Written by: Derek Goodman @ Inbizability.com
Photo via Unsplash
Some entrepreneurs want to jump in with both feet when it comes to their big ideas. For the more cautious among us, though, it makes sense to go slow and feel out the market before launching a potentially risky venture.
Apply maximum zeal and moderate to low investment amounts with these more affordable entrepreneurship ideas.
Get Legit with Funding
There’s no quicker way to form a legitimate business than to get your paperwork in order for a loan or even a grant. Small business funding resources may require your company documentation – licenses, tax paperwork, and even a business plan – but the tradeoff can involve substantial startup funding.
Enhancing your organizational cash flow means you can stop spending your personal funds on the business. Plus, extra financing can help you onboard employees or contractors, outfit your business with equipment, fill out inventory, or increase your working capital.
There’s no shame in asking for help – and everything from government (Small Business Administration bridge loans, traditional loans, and the Main Street Business Lending Program, to name a few) to private funding sources can boost your budget to new heights. With strong financial backing, you can cut down on stress and start hitting your business benchmarks sooner.
Save for the Big-Ticket Items
You’ll find plenty of ways to start out cheap with your business venture. Not every budget buy is a good deal, though. Some things are worth the up-front cost in the interest of preserving your business and profits over the long term.
For example, choosing to cheap out on financial record keeping is a big no-no. You need a trustworthy professional or software suite to keep your business in the black, and there likely won’t be any shortcuts to achieve that. Digital security is another area where it’s smart to go with reputable yet pricier providers.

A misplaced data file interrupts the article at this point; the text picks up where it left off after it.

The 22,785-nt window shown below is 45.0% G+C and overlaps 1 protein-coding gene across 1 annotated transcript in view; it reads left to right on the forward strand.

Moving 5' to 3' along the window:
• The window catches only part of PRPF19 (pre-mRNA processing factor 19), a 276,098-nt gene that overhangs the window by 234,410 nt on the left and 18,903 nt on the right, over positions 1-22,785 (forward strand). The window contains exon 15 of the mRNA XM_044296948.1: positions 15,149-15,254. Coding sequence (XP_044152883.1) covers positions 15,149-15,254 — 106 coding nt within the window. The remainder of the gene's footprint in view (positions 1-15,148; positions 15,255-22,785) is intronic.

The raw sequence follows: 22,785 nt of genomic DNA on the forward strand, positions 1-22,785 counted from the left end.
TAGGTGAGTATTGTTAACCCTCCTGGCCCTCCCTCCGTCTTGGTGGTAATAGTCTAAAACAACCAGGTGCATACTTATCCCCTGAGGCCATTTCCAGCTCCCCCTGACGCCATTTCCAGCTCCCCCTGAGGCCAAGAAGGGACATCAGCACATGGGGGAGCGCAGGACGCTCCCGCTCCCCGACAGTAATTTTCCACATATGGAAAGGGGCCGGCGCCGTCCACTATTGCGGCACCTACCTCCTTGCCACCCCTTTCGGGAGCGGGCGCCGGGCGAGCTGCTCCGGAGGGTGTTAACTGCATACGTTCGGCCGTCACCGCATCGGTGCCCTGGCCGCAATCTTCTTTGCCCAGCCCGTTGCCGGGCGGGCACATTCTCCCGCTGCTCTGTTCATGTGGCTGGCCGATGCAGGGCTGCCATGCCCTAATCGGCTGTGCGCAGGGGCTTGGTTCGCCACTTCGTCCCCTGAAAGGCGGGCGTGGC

Ultimately, the payoff is peace of mind and solid recourse if something goes wrong. From your accountant covering your behind come tax time to your antivirus provider catching a hacking attempt, these may be your most worthwhile business expenses.
Experiment with Ecommerce
Ecommerce is popular for a reason: the up-front cost can be almost nil, and your operating costs can be crazy low, too. Brick-and-mortar is great for some entrepreneurs, but when you start adding up commercial rental space, equipment, and employee hours, you’ll be in a hole before your doors even open.
In contrast, eCommerce offers you the chance to run a business without physically doing anything. And e-retail sales have amazing potential to pad your pockets: in 2019, online sales exceeded 3.5 trillion dollars worldwide. By 2023, Statista estimates that 22 percent of global retail sales will happen via eCommerce, and you could be one of the businesses that benefits.
If you choose a drop shipping model, you’ll only be maintaining a digital store and possibly blog content. But even if you order products and handle the shipping yourself, garage storage space might be enough to start out. When sales start climbing, you can reinvest what you’ve made to expand your inventory area (or quit while you’re ahead).